German trade union implements wage cuts at Opel


Last week the German trade union IG Metall (IGM), supported by the local works council, imposed a wage cut for workers at the Opel plant in Bochum. Opel is a European subsidiary of General Motors. 

Opel had illegally refused to carry out a pay increase of 2.1 percent that was due to start February 1. Management then appealed to the trade union to ratify the withholding of the raise. IGM immediately signaled its readiness to agree, but was forced to hold a ballot following a storm of protest from its members.

During the vote many workers complained about “inconsistencies” and “manipulations”. According to some workers several hundred IGM members did not receive voting forms and were unable to vote. The counting of the ballot was repeatedly postponed. 

Last week, IGM announced a slim “yes” vote, with 1,191 members voting for the pay cut and 961 against. In spite of the narrow victory and reports of voting irregularities, IGM official Oliver Burkhard claimed that “a majority of employees have voted for this contract”.

This is a lie. Of the 5,000 Opel Bochum workers approximately 4,500 are members of the IGM. Of these, only 2,133 participated in the vote, with IGM invalidating an additional 31 ballots. This means that only 26.4 percent of union members voted in favour of the deal.  Nearly three-quarters of the union membership expressed their rejection of the pay cut or their disgust with IGM by either voting against the concessions or abstaining from the vote. 

Additionally, 2,000 workers employed at the Opel works by other companies could not vote in the election. Thus, support for the contract was quite low, an indication of the shrinking influence of the trade union in the factory.

In the past few weeks the works council did everything it could to put pressure on the workforce to accept the wage cut. They helped develop a climate of insecurity and fear amongst workers over the fate of their jobs, and encouraged the illusion that jobs could be saved through accepting the wage cut.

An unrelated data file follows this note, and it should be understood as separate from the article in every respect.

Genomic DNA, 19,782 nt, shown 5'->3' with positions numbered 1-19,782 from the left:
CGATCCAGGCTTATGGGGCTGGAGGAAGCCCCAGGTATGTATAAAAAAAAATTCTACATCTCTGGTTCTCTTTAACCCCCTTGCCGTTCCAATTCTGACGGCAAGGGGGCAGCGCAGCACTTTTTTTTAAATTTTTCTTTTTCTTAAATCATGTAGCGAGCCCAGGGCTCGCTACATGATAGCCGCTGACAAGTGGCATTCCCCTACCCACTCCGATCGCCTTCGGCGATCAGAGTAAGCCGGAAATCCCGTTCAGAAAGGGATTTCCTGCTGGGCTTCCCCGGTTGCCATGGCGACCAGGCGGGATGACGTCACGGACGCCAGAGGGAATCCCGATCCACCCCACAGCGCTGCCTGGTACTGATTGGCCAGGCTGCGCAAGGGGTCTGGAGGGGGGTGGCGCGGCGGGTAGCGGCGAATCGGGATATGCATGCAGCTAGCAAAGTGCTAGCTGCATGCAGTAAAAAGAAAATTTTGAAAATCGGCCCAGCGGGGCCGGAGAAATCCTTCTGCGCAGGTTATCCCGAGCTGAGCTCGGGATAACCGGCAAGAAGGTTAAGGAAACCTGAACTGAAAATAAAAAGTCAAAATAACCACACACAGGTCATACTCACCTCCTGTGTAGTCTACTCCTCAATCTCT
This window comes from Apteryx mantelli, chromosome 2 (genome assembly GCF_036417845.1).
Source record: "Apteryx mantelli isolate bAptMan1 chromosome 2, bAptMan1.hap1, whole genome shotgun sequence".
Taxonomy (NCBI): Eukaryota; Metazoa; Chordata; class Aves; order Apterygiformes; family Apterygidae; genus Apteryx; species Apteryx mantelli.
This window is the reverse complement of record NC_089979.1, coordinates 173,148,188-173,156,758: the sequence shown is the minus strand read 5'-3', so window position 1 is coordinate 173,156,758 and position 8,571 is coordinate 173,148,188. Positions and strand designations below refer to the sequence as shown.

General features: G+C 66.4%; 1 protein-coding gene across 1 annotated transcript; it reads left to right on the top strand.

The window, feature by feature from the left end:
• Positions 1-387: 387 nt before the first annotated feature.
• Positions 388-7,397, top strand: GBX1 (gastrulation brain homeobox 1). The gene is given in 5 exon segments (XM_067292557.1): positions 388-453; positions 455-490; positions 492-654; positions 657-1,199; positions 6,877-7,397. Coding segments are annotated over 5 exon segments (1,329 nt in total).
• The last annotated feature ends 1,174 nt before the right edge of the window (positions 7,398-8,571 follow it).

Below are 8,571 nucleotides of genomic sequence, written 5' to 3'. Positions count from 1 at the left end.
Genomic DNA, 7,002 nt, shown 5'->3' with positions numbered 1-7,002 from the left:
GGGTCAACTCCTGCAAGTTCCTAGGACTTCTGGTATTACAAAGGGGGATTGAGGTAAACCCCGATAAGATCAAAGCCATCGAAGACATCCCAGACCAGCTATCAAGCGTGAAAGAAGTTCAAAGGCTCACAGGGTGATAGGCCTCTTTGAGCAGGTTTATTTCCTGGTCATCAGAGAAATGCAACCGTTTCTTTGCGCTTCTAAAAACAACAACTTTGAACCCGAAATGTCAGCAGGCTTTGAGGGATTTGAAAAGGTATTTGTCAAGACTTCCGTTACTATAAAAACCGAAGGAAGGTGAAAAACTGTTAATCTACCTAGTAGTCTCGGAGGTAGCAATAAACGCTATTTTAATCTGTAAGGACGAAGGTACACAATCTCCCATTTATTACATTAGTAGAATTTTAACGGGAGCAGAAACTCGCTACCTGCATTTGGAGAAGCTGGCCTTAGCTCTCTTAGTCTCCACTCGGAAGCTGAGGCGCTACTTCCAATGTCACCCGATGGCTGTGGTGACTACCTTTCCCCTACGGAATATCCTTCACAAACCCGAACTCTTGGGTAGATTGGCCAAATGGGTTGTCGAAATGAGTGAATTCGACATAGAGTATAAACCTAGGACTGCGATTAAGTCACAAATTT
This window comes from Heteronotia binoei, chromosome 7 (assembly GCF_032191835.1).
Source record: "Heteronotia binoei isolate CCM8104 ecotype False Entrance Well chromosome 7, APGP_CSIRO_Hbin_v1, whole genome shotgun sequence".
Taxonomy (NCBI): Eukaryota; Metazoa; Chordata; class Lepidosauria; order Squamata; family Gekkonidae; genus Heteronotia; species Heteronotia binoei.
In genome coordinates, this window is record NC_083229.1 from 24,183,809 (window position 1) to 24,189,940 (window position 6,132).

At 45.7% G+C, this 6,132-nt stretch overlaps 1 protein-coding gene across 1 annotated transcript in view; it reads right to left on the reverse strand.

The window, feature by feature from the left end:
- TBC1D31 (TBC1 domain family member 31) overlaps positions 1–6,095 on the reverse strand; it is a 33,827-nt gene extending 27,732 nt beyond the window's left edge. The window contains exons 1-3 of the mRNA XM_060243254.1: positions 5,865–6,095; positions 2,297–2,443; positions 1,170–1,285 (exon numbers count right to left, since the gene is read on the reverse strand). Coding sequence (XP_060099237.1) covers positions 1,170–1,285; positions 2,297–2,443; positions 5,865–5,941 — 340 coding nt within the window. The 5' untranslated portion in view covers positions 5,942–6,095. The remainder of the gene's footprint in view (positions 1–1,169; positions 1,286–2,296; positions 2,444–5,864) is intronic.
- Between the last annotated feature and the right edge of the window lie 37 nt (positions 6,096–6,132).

In a letter sent to workers’ homes together with the voting cards, Burkhard and another leading IGM official, Ulike Kleinebrahm, wrote that the current situation at Opel was “dramatic”. Threateningly they wrote, “The future of the enterprise is acutely endangered. [...] You know very well what is at stake for you and for Bochum”.

Both stated in their letter, “The only solution to permanently secure jobs and a future with Opel”, is an independent Opel Europe concern. To this end the European executive committee is planning “a reduction of personnel expenditure”. 

Burkhard and Kleinebrahm make no secret of their support for such a measure. They argue that without wage cuts by workers there will be no Opel, and thus no jobs. There is an expression for such a line of argument: extortion.

After publication of the ballot the trade union declared in a press release, that “IG Metall North-Rhine/Westphalia will sign the contract”. They maintain that the 2.1 percent owed to workers could be treated as an employee contribution towards a so-called “worker financial participation” in the firm. According to the IGM in North Rhine-Westphalia, similar agreements have been enforced at the other German Opel factories in Rüsselsheim, Eisenach and Kaiserslautern.

The 2.1 percent wage increase is “postponed and not waived”, the IGM claims. This is not true. If Opel is broken up—which is likely to be the case—then the money is gone. If Opel is taken over then further cuts and substantial job reductions are inevitable. 

The vote at Opel Bochum makes two things clear.

First, IGM and the works council are using their entire apparatus to persuade employees to accept a pay cut. And although they were only able to win a small minority of the total workforce, this misnamed “union” went on to support management’s pay proposal. 

Second, the more IGM and its functionaries emerge as the executive arm of management, the more opposition will mount against the union’s policy of corporatist collaboration.